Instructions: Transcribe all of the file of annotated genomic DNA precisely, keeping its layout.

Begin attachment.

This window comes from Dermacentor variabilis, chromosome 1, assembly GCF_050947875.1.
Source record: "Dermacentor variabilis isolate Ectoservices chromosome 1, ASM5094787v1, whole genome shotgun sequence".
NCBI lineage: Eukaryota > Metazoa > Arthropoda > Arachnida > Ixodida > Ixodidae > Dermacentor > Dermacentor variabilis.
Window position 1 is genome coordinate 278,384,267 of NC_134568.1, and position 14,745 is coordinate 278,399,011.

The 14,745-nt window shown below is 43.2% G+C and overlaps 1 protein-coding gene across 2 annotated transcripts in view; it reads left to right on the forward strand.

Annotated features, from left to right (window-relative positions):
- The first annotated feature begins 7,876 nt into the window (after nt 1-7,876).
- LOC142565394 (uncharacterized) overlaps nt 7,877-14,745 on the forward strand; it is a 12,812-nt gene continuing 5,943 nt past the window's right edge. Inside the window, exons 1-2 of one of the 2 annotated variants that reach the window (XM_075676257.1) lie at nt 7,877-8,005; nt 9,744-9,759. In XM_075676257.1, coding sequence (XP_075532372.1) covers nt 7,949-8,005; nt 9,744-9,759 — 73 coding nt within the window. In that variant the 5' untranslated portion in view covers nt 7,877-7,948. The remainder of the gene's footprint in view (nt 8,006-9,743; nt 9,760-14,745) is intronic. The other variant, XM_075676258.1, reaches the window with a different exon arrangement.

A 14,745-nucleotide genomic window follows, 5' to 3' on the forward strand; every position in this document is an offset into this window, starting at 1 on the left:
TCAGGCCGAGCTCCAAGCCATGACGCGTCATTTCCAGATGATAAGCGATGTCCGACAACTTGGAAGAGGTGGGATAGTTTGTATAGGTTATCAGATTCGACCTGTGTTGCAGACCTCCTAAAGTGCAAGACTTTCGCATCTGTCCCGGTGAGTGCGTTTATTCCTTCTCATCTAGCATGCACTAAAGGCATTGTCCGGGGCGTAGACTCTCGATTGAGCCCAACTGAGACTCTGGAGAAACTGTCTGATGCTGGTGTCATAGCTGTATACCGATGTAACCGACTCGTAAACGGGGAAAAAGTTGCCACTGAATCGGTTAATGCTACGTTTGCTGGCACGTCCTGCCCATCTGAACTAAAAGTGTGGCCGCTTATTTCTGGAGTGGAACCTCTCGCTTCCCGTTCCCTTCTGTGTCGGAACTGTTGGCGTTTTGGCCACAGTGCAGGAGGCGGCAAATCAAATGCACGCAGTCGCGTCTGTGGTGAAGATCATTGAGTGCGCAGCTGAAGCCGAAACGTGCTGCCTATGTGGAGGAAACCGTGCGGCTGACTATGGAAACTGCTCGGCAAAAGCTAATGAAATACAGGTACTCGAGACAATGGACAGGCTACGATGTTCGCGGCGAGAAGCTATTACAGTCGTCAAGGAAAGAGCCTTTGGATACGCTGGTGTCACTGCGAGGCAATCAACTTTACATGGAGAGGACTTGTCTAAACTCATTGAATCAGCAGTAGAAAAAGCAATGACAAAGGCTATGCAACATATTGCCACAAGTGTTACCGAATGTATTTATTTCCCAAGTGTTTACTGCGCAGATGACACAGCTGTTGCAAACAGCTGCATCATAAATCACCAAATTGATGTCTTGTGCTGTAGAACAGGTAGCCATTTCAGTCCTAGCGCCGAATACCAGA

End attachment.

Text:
This window comes from Dermacentor variabilis, chromosome 1, assembly GCF_050947875.1.
Source record: "Dermacentor variabilis isolate Ectoservices chromosome 1, ASM5094787v1, whole genome shotgun sequence".
NCBI lineage: Eukaryota > Metazoa > Arthropoda > Arachnida > Ixodida > Ixodidae > Dermacentor > Dermacentor variabilis.
Window position 1 is genome coordinate 278,384,267 of NC_134568.1, and position 14,745 is coordinate 278,399,011.

The 14,745-nt window shown below is 43.2% G+C and overlaps 1 protein-coding gene across 2 annotated transcripts in view; it reads left to right on the forward strand.

Annotated features, from left to right (window-relative positions):
- The first annotated feature begins 7,876 nt into the window (after nt 1-7,876).
- LOC142565394 (uncharacterized) overlaps nt 7,877-14,745 on the forward strand; it is a 12,812-nt gene continuing 5,943 nt past the window's right edge. Inside the window, exons 1-2 of one of the 2 annotated variants that reach the window (XM_075676257.1) lie at nt 7,877-8,005; nt 9,744-9,759. In XM_075676257.1, coding sequence (XP_075532372.1) covers nt 7,949-8,005; nt 9,744-9,759 — 73 coding nt within the window. In that variant the 5' untranslated portion in view covers nt 7,877-7,948. The remainder of the gene's footprint in view (nt 8,006-9,743; nt 9,760-14,745) is intronic. The other variant, XM_075676258.1, reaches the window with a different exon arrangement.

A 14,745-nucleotide genomic window follows, 5' to 3' on the forward strand; every position in this document is an offset into this window, starting at 1 on the left:
TCAGGCCGAGCTCCAAGCCATGACGCGTCATTTCCAGATGATAAGCGATGTCCGACAACTTGGAAGAGGTGGGATAGTTTGTATAGGTTATCAGATTCGACCTGTGTTGCAGACCTCCTAAAGTGCAAGACTTTCGCATCTGTCCCGGTGAGTGCGTTTATTCCTTCTCATCTAGCATGCACTAAAGGCATTGTCCGGGGCGTAGACTCTCGATTGAGCCCAACTGAGACTCTGGAGAAACTGTCTGATGCTGGTGTCATAGCTGTATACCGATGTAACCGACTCGTAAACGGGGAAAAAGTTGCCACTGAATCGGTTAATGCTACGTTTGCTGGCACGTCCTGCCCATCTGAACTAAAAGTGTGGCCGCTTATTTCTGGAGTGGAACCTCTCGCTTCCCGTTCCCTTCTGTGTCGGAACTGTTGGCGTTTTGGCCACAGTGCAGGAGGCGGCAAATCAAATGCACGCAGTCGCGTCTGTGGTGAAGATCATTGAGTGCGCAGCTGAAGCCGAAACGTGCTGCCTATGTGGAGGAAACCGTGCGGCTGACTATGGAAACTGCTCGGCAAAAGCTAATGAAATACAGGTACTCGAGACAATGGACAGGCTACGATGTTCGCGGCGAGAAGCTATTACAGTCGTCAAGGAAAGAGCCTTTGGATACGCTGGTGTCACTGCGAGGCAATCAACTTTACATGGAGAGGACTTGTCTAAACTCATTGAATCAGCAGTAGAAAAAGCAATGACAAAGGCTATGCAACATATTGCCACAAGTGTTACCGAATGTATTTATTTCCCAAGTGTTTACTGCGCAGATGACACAGCTGTTGCAAACAGCTGCATCATAAATCACCAAATTGATGTCTTGTGCTGTAGAACAGGTAGCCATTTCAGTCCTAGCGCCGAATACCAGA